Title: Cold Comfort
Fandom: The Silmarillion
Summary: "Nerdanel, early in the Second Age, ponders the wisdom of her choices."
Mediafire download link
Recorded and posted for Tolkien Femslash Week 2017, for the prompt Sappho 56 (trans. Anne Carson):
not one girl I think
who looks on the light of the sun
Because is this not the most Nerdanel quote there has ever been?
There are slight sound effects here, but I don't think they should be triggering for listeners with auditory epilepsy, and there is no dramatic reverb/echo for those with auditory processing issues. The biggest difference is in "distance" and a slight volume drop.
An Arizona court is now hearing a case that could roll back a 2010 law that banned Mexican-American studies in the state. In a 2013 paper, Brandy Jensen explained how the law came about to begin with. Jensen begins her story about multiculturalism, race, and education with NAFTA. The trade agreement eliminated protections for Mexican industries, including corn subsidies, leading many farmworkers to leave the countryside and illegally cross the U.S. border to seek work. In their new country, these workers’ legal status (or lack thereof) left them vulnerable to economic exploitation.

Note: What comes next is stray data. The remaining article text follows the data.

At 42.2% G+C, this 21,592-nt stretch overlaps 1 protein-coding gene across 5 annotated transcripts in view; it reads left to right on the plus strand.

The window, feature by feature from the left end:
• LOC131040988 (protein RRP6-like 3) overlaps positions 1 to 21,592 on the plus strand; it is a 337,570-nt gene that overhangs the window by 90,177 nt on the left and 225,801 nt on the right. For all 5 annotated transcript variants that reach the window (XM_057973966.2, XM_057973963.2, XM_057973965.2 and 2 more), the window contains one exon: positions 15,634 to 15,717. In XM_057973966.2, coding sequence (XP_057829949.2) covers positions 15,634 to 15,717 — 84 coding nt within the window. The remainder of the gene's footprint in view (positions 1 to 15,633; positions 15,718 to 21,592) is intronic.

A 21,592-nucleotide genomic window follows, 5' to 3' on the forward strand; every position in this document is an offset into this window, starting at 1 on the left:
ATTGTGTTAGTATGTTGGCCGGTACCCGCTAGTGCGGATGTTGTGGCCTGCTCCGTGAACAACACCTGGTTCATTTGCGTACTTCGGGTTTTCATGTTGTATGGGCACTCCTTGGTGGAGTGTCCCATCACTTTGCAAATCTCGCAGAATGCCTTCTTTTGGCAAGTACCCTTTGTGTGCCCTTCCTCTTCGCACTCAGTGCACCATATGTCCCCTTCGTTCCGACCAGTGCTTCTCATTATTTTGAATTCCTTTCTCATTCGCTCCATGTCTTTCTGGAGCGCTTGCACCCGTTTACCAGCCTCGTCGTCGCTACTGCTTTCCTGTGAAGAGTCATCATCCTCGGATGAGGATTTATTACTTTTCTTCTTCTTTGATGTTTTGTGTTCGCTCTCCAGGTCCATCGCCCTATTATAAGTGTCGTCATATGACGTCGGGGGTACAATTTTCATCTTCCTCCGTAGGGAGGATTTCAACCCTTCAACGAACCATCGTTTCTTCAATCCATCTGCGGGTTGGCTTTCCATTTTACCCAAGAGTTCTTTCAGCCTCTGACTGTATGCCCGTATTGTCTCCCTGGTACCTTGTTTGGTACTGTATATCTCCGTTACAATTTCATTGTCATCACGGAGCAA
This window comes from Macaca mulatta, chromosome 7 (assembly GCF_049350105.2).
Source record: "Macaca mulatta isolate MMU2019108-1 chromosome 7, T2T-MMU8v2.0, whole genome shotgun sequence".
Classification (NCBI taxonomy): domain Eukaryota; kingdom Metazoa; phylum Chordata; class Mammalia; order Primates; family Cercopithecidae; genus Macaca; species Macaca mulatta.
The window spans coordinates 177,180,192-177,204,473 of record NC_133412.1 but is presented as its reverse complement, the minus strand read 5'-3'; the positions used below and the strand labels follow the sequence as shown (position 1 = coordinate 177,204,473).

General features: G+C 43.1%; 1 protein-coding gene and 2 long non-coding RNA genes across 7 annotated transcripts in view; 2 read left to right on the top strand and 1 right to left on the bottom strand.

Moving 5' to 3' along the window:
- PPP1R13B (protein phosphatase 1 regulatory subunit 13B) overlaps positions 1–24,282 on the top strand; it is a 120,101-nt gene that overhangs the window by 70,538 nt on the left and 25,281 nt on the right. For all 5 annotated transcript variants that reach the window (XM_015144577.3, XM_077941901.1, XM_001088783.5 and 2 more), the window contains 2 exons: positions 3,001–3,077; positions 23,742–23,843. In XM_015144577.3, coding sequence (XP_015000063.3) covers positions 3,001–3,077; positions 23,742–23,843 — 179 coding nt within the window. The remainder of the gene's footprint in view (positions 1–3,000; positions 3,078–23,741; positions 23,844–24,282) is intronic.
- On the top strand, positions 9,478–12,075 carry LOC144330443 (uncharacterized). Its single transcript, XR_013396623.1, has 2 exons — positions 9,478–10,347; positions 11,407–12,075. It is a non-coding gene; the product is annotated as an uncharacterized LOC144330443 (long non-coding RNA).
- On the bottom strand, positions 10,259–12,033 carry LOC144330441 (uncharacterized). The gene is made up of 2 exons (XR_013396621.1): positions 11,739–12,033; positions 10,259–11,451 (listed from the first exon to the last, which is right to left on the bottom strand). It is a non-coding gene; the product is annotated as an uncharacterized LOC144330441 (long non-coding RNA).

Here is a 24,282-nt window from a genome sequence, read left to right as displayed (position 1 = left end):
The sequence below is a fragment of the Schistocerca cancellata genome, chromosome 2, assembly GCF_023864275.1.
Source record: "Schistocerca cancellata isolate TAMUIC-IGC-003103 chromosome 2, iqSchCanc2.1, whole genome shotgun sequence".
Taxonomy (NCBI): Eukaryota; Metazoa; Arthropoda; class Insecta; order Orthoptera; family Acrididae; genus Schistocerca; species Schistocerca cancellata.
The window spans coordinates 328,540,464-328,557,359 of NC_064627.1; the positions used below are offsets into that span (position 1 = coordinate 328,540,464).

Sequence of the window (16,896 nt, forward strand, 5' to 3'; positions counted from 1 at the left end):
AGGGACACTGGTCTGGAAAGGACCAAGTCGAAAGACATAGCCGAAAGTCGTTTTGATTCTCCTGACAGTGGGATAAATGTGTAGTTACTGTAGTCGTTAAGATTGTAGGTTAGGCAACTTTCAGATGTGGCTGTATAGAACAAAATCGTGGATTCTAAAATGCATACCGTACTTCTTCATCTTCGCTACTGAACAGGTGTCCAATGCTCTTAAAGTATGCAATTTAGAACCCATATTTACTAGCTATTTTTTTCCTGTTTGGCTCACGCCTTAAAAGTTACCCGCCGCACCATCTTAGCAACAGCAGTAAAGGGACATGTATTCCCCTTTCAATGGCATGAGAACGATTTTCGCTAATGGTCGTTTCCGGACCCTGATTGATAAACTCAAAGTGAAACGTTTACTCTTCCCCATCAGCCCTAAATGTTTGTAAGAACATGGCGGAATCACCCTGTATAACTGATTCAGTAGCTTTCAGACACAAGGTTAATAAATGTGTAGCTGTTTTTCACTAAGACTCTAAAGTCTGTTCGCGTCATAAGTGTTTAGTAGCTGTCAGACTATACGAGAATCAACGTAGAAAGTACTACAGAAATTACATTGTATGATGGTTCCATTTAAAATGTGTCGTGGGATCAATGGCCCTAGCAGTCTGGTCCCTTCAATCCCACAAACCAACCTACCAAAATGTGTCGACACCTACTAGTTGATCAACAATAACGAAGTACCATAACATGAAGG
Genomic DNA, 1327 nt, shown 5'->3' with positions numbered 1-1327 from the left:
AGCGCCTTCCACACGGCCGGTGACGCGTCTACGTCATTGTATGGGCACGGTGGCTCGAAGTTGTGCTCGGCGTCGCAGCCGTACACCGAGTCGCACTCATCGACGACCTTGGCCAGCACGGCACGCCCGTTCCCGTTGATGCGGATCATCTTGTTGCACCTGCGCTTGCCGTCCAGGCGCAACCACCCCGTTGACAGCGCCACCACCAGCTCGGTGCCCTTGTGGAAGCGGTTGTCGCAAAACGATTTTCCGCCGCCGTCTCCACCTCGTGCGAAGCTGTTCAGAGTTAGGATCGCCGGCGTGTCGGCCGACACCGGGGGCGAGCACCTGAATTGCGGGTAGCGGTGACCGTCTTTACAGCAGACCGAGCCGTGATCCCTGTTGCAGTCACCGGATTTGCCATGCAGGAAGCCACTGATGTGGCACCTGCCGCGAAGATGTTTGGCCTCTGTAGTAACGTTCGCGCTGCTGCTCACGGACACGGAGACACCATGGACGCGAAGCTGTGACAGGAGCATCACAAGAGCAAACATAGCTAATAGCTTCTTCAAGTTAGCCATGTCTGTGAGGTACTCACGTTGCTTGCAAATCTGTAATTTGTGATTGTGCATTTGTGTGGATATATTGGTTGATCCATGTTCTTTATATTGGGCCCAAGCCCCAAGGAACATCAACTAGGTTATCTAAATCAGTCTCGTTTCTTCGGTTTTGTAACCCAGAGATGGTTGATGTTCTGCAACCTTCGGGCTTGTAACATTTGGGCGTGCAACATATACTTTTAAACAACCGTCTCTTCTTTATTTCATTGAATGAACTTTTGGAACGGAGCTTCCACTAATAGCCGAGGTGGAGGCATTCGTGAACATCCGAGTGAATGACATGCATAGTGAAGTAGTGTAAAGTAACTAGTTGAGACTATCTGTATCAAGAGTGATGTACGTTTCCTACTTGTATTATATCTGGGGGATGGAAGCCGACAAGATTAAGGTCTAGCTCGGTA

“Widespread anti-immigration discourse in Arizona designates those oppressed by this historical system of commodification, Mexican people, as perpetrators who take what is not theirs to have,” Jensen writes.
Foreshadowing Donald Trump’s rhetoric, Arizona Governor Jan Brewer and other state officials fueled public hostility toward immigrants with rhetoric contrasting “illegal aliens” with innocent, vulnerable Americans. That hostility extended to Latinos generally, not just those without documents.
State Superintendent of Public Instruction Tom Horne authored the ban on ethnic studies, HB 2281, following a controversy over the Chicano, or Mexican-American, studies program in the Tuscon public schools. Speaking at Tuscon High in 2007, legendary activist Dolores Huerta said that Republicans hate Latinos. When Horne brought his Latina deputy, Margaret Garcia Dugan, to offer a rebuttal at the school, students turned their backs to her and put their fists in the air.